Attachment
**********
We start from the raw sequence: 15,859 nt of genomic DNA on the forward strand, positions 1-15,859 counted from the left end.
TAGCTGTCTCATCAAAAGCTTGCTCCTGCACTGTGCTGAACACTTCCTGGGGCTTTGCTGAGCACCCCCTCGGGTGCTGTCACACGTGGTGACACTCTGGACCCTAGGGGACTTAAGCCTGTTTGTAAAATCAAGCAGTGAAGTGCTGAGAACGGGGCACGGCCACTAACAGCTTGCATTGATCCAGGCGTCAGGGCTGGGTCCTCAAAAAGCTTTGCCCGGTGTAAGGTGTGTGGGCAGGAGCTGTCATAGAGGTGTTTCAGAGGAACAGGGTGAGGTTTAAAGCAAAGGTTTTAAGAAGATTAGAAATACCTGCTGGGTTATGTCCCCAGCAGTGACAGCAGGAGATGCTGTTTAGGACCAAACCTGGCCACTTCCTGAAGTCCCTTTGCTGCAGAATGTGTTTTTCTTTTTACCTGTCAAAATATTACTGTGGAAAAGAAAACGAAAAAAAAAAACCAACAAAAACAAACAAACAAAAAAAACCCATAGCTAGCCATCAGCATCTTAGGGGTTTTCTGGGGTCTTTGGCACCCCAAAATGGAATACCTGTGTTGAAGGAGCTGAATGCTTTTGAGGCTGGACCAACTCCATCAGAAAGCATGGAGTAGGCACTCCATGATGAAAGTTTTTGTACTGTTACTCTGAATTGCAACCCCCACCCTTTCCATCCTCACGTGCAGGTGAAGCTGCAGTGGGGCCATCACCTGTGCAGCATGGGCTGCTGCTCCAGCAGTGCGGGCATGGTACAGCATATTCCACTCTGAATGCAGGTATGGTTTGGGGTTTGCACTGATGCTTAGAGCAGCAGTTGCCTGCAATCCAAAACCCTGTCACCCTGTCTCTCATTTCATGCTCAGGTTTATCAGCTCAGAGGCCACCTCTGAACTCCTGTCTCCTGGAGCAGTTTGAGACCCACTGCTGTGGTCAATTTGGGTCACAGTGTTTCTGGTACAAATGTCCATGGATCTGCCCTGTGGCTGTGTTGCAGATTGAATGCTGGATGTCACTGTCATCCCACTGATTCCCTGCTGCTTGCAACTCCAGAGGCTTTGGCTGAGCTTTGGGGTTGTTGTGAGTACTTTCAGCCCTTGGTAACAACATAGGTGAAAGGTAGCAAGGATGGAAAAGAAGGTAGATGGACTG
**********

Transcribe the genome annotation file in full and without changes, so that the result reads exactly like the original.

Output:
We start from the raw sequence: 15,859 nt of genomic DNA on the forward strand, positions 1-15,859 counted from the left end.
TAGCTGTCTCATCAAAAGCTTGCTCCTGCACTGTGCTGAACACTTCCTGGGGCTTTGCTGAGCACCCCCTCGGGTGCTGTCACACGTGGTGACACTCTGGACCCTAGGGGACTTAAGCCTGTTTGTAAAATCAAGCAGTGAAGTGCTGAGAACGGGGCACGGCCACTAACAGCTTGCATTGATCCAGGCGTCAGGGCTGGGTCCTCAAAAAGCTTTGCCCGGTGTAAGGTGTGTGGGCAGGAGCTGTCATAGAGGTGTTTCAGAGGAACAGGGTGAGGTTTAAAGCAAAGGTTTTAAGAAGATTAGAAATACCTGCTGGGTTATGTCCCCAGCAGTGACAGCAGGAGATGCTGTTTAGGACCAAACCTGGCCACTTCCTGAAGTCCCTTTGCTGCAGAATGTGTTTTTCTTTTTACCTGTCAAAATATTACTGTGGAAAAGAAAACGAAAAAAAAAAACCAACAAAAACAAACAAACAAAAAAAACCCATAGCTAGCCATCAGCATCTTAGGGGTTTTCTGGGGTCTTTGGCACCCCAAAATGGAATACCTGTGTTGAAGGAGCTGAATGCTTTTGAGGCTGGACCAACTCCATCAGAAAGCATGGAGTAGGCACTCCATGATGAAAGTTTTTGTACTGTTACTCTGAATTGCAACCCCCACCCTTTCCATCCTCACGTGCAGGTGAAGCTGCAGTGGGGCCATCACCTGTGCAGCATGGGCTGCTGCTCCAGCAGTGCGGGCATGGTACAGCATATTCCACTCTGAATGCAGGTATGGTTTGGGGTTTGCACTGATGCTTAGAGCAGCAGTTGCCTGCAATCCAAAACCCTGTCACCCTGTCTCTCATTTCATGCTCAGGTTTATCAGCTCAGAGGCCACCTCTGAACTCCTGTCTCCTGGAGCAGTTTGAGACCCACTGCTGTGGTCAATTTGGGTCACAGTGTTTCTGGTACAAATGTCCATGGATCTGCCCTGTGGCTGTGTTGCAGATTGAATGCTGGATGTCACTGTCATCCCACTGATTCCCTGCTGCTTGCAACTCCAGAGGCTTTGGCTGAGCTTTGGGGTTGTTGTGAGTACTTTCAGCCCTTGGTAACAACATAGGTGAAAGGTAGCAAGGATGGAAAAGAAGGTAGATGGACTG